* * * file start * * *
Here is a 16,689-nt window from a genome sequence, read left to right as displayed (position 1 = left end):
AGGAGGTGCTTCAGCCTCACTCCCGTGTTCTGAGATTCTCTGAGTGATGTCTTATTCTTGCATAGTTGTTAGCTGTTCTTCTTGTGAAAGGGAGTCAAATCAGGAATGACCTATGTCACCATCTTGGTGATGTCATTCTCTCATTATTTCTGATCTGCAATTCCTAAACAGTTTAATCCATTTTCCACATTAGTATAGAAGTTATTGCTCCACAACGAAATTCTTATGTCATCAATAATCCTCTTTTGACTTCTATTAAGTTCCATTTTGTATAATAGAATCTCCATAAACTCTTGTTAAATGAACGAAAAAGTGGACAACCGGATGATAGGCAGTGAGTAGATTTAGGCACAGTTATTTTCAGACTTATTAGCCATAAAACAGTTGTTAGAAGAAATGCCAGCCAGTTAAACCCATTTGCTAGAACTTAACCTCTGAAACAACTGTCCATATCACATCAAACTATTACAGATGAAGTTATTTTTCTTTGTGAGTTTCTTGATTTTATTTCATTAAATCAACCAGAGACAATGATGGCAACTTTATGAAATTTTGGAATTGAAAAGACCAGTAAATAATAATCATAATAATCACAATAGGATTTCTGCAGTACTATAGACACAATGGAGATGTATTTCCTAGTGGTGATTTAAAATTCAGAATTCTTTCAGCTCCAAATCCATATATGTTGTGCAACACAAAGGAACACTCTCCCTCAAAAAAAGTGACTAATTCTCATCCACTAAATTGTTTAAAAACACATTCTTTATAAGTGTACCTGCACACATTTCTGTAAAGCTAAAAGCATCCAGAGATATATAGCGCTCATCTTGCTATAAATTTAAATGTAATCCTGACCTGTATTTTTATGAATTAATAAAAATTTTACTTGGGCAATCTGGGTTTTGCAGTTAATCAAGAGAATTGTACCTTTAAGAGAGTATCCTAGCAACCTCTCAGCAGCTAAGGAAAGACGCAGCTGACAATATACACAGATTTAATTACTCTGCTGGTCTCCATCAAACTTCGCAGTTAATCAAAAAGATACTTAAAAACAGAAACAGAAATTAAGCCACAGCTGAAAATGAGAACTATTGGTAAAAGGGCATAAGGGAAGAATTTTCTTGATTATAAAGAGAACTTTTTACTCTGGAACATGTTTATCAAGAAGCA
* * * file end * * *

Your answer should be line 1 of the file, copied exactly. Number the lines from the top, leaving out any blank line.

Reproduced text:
Here is a 16,689-nt window from a genome sequence, read left to right as displayed (position 1 = left end):